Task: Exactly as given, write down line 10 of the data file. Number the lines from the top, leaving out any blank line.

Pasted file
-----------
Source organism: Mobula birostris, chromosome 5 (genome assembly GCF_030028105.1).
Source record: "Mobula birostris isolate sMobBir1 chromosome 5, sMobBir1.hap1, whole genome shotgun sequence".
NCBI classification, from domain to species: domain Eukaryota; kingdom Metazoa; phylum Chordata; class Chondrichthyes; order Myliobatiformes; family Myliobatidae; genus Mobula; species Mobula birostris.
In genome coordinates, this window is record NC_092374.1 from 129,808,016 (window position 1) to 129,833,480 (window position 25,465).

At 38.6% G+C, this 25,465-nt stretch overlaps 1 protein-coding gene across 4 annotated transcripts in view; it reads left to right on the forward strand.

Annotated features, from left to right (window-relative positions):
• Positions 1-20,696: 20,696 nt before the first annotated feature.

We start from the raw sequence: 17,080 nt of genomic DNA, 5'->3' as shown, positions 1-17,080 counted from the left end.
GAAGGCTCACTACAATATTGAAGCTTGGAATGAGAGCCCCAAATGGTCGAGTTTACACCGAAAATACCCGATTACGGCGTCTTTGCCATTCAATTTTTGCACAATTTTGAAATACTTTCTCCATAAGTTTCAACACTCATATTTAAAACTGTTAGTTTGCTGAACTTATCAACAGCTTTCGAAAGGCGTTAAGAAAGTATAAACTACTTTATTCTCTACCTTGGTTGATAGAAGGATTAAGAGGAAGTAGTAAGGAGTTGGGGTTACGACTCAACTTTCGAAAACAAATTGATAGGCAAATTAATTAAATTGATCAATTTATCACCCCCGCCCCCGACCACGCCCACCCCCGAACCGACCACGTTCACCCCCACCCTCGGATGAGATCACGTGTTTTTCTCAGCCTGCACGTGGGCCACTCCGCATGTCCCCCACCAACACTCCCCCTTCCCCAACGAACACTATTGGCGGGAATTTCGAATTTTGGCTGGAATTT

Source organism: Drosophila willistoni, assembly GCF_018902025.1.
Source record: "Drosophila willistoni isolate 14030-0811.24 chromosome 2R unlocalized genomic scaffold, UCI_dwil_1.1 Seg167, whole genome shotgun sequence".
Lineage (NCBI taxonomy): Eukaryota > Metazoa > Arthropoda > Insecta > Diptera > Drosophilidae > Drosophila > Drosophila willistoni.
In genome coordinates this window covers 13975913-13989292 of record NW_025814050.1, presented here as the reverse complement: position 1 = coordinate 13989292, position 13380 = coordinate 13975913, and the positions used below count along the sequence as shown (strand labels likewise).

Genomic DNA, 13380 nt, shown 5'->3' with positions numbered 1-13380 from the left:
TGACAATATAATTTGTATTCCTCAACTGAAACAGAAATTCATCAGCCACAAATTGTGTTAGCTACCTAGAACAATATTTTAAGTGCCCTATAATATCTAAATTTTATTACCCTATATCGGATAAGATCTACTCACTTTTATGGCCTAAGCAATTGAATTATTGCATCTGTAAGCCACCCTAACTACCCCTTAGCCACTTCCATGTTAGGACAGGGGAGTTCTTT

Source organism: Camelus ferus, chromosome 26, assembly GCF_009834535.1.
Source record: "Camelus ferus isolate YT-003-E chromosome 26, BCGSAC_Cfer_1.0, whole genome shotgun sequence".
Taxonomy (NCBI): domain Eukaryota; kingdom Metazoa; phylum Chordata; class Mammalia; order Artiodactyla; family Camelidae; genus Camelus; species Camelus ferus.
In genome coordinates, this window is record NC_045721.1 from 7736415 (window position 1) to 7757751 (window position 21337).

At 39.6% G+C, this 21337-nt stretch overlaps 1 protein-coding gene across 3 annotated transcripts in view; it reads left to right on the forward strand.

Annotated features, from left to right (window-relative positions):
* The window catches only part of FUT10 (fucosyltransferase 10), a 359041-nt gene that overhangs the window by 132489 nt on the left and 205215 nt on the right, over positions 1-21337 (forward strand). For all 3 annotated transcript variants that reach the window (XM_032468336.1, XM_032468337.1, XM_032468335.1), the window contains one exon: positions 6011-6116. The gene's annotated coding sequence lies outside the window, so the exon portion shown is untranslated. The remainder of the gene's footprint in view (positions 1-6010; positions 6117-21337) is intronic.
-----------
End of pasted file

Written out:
Source organism: Drosophila willistoni, assembly GCF_018902025.1.